Editor Andy Shaughnessy recently sprung a request on me: Would I like to write an item on vias? A complex and tricky subject, I thought. But after some reflection it seemed like a good idea…so, here goes.
I was just about to leave for PCB West in September, and my connecting flight developed a fault. Always better when the plane breaks on the ground than in the air, but inconvenient nevertheless. If you want to be certain to catch your long-haul flight, says the ground agent, you must go via London Gatwick.
I’ll cut a long story short, but I had 10 minutes to decide. Should I, on the one hand, get to London Heathrow via London Gatwick, or take my original connection which maybe will, maybe won’t, get me to Heathrow in time for my connection? I bit the bullet, had my bags offloaded and started the process of looping through security and booking a new flight on an alternate airline only 45 minutes before departure whilst at the same time trying to book an overnight hotel whilst going through security to the new flight.
In the process, I became one of those annoying people who is on the phone at the gate and up the jetway. I did try to book online but that’s a mare too when you are in a rush. Still, I got the last room available close to the desired terminal.
What’s all that got to do signal integrity? Well, it’s a lot easier to go somewhere by a direct route than via somewhere else. The same is true for signals. The best a designer can do is to ensure the via offers the least inconvenience to the signal; otherwise it’s going to end up at its destination a bit grumpy and battered out of shape, just like I was when I boarded the aircraft for the long-haul flight the following morning. Though a few glasses of shiraz later, my mental state had equalised. But signals aren’t always so lucky.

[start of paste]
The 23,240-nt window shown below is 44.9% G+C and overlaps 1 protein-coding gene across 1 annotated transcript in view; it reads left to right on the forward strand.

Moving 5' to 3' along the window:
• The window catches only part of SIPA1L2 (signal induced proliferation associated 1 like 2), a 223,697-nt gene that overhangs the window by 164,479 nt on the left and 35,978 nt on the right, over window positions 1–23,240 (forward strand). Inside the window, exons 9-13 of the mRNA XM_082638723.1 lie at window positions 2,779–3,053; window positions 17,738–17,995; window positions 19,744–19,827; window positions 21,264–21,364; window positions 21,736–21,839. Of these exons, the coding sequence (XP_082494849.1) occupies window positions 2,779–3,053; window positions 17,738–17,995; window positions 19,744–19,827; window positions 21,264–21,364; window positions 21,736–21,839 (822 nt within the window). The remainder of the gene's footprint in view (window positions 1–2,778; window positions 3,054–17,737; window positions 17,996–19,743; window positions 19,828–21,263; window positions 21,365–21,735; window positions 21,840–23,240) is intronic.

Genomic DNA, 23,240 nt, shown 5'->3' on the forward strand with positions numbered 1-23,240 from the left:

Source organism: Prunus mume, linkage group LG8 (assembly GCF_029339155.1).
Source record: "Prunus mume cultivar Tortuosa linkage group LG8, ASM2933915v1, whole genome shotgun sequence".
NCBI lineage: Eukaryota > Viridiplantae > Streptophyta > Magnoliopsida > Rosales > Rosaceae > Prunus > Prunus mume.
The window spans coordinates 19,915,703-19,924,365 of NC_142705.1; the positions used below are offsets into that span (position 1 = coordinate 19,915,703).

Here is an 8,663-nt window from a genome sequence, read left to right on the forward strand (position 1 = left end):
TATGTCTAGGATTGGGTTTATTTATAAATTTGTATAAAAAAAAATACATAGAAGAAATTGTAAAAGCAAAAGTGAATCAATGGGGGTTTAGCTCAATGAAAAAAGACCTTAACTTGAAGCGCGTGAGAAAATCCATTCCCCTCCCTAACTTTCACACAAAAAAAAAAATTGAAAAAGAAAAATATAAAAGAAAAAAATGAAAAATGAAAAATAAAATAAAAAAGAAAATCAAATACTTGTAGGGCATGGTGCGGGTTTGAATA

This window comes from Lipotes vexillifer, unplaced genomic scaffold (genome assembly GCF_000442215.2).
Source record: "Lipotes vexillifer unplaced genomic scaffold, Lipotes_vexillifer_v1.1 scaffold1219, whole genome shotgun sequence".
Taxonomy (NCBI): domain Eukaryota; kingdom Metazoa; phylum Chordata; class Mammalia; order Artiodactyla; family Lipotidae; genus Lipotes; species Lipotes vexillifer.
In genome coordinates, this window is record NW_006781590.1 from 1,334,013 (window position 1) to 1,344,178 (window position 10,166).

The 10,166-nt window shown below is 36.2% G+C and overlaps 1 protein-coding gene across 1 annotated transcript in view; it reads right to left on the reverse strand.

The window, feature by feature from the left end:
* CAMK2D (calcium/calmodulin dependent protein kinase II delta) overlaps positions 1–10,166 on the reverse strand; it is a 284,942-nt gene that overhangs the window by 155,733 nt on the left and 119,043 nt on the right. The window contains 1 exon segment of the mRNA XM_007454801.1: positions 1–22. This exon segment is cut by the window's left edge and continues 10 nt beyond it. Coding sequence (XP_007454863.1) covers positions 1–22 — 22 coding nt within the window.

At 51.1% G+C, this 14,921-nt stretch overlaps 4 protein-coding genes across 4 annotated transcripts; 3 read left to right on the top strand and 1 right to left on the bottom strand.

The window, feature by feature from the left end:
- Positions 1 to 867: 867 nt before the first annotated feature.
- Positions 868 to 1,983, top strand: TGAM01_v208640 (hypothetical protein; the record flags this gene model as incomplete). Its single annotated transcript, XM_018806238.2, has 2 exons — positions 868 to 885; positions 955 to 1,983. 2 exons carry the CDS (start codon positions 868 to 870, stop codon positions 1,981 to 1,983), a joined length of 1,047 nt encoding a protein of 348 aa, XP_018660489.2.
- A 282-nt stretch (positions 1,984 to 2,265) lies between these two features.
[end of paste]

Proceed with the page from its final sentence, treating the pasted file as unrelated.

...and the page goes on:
Before delving down into the electrical via, I would like you to have a think about the following scenario on a transmission line. Bear with me: Understanding the following will help make more sense of the via scenario. The second thing I would like you to bear in mind simultaneously is that good modeling can’t fix a bad design. The model can tell you where a design is weak, but if you have committed your design to product, the model can only tell you how it behaves. Some less experienced designers seem to fall into the trap of thinking a better model will fix something that doesn’t work; it won’t. It will only reassure you that the design was bad in the first place.
To read this entire article, which appeared in the November 2016 issue, click here.